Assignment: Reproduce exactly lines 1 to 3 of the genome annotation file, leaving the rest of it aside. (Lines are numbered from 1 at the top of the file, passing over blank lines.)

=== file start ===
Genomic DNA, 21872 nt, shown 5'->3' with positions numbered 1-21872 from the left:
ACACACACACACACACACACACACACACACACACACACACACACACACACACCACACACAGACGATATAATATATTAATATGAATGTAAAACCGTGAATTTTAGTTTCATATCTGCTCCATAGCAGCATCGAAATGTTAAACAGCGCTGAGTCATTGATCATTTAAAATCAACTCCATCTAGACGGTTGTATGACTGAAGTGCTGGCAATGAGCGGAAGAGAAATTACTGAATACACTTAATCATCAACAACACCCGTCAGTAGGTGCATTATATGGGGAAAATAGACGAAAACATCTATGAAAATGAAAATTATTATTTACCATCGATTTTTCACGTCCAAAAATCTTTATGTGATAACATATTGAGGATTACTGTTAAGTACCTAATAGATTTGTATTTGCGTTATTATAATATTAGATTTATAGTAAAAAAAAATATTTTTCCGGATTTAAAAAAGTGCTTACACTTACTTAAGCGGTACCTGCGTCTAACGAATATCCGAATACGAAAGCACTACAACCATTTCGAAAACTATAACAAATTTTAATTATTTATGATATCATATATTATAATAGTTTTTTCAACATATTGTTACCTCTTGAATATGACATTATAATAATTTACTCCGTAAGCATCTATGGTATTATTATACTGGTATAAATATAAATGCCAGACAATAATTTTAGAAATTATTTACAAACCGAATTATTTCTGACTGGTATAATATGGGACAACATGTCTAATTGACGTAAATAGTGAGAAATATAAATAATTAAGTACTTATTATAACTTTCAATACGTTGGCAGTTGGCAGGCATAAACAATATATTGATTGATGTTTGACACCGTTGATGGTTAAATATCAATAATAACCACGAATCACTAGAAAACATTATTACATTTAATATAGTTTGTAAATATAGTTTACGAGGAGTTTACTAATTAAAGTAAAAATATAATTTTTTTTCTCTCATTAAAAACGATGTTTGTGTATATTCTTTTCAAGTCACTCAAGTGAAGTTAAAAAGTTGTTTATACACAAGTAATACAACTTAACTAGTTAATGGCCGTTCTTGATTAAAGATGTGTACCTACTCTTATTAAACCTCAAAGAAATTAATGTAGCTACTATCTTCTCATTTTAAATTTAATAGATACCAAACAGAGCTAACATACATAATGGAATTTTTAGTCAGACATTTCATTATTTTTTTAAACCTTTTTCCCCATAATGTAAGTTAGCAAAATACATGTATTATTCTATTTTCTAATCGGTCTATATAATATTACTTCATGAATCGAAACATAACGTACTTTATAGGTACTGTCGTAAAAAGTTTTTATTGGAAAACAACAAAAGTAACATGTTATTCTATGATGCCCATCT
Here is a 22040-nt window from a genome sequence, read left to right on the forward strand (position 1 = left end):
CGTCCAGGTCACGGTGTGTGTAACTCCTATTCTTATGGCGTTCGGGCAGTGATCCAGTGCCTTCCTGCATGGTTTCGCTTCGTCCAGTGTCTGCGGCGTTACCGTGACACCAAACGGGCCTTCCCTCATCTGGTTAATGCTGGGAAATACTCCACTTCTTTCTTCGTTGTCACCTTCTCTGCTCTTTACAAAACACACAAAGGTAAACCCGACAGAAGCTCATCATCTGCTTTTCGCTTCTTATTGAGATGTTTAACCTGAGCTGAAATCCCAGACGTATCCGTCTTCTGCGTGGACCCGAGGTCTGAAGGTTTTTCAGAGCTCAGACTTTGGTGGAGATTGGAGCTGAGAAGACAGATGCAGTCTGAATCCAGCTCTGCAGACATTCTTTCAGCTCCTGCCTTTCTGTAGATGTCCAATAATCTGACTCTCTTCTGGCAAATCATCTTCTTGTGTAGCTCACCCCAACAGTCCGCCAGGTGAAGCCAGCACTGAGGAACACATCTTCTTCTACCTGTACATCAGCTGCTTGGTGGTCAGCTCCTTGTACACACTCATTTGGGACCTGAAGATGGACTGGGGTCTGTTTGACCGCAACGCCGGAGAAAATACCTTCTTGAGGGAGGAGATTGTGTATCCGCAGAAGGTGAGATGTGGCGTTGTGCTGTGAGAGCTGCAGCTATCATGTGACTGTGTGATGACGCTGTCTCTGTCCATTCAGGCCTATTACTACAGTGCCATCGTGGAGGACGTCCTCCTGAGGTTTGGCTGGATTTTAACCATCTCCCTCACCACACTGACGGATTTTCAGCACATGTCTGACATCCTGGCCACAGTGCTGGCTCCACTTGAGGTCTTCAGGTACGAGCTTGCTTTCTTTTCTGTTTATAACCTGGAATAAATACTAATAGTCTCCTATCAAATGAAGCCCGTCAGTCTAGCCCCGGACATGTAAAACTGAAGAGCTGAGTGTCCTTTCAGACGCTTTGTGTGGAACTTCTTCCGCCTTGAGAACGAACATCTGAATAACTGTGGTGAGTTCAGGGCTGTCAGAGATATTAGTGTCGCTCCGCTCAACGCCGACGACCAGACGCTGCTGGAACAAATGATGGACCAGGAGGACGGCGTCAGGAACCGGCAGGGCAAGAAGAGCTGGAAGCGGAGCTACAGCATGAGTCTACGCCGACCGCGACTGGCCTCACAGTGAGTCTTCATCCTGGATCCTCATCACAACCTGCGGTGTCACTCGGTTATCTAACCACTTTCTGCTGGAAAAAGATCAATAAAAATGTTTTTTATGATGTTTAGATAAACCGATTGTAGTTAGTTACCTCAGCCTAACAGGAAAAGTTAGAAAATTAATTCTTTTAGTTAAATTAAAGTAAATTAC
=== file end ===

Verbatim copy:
Genomic DNA, 21872 nt, shown 5'->3' with positions numbered 1-21872 from the left:
ACACACACACACACACACACACACACACACACACACACACACACACACACACCACACACAGACGATATAATATATTAATATGAATGTAAAACCGTGAATTTTAGTTTCATATCTGCTCCATAGCAGCATCGAAATGTTAAACAGCGCTGAGTCATTGATCATTTAAAATCAACTCCATCTAGACGGTTGTATGACTGAAGTGCTGGCAATGAGCGGAAGAGAAATTACTGAATACACTTAATCATCAACAACACCCGTCAGTAGGTGCATTATATGGGGAAAATAGACGAAAACATCTATGAAAATGAAAATTATTATTTACCATCGATTTTTCACGTCCAAAAATCTTTATGTGATAACATATTGAGGATTACTGTTAAGTACCTAATAGATTTGTATTTGCGTTATTATAATATTAGATTTATAGTAAAAAAAAATATTTTTCCGGATTTAAAAAAGTGCTTACACTTACTTAAGCGGTACCTGCGTCTAACGAATATCCGAATACGAAAGCACTACAACCATTTCGAAAACTATAACAAATTTTAATTATTTATGATATCATATATTATAATAGTTTTTTCAACATATTGTTACCTCTTGAATATGACATTATAATAATTTACTCCGTAAGCATCTATGGTATTATTATACTGGTATAAATATAAATGCCAGACAATAATTTTAGAAATTATTTACAAACCGAATTATTTCTGACTGGTATAATATGGGACAACATGTCTAATTGACGTAAATAGTGAGAAATATAAATAATTAAGTACTTATTATAACTTTCAATACGTTGGCAGTTGGCAGGCATAAACAATATATTGATTGATGTTTGACACCGTTGATGGTTAAATATCAATAATAACCACGAATCACTAGAAAACATTATTACATTTAATATAGTTTGTAAATATAGTTTACGAGGAGTTTACTAATTAAAGTAAAAATATAATTTTTTTTCTCTCATTAAAAACGATGTTTGTGTATATTCTTTTCAAGTCACTCAAGTGAAGTTAAAAAGTTGTTTATACACAAGTAATACAACTTAACTAGTTAATGGCCGTTCTTGATTAAAGATGTGTACCTACTCTTATTAAACCTCAAAGAAATTAATGTAGCTACTATCTTCTCATTTTAAATTTAATAGATACCAAACAGAGCTAACATACATAATGGAATTTTTAGTCAGACATTTCATTATTTTTTTAAACCTTTTTCCCCATAATGTAAGTTAGCAAAATACATGTATTATTCTATTTTCTAATCGGTCTATATAATATTACTTCATGAATCGAAACATAACGTACTTTATAGGTACTGTCGTAAAAAGTTTTTATTGGAAAACAACAAAAGTAACATGTTATTCTATGATGCCCATCT
Here is a 22040-nt window from a genome sequence, read left to right on the forward strand (position 1 = left end):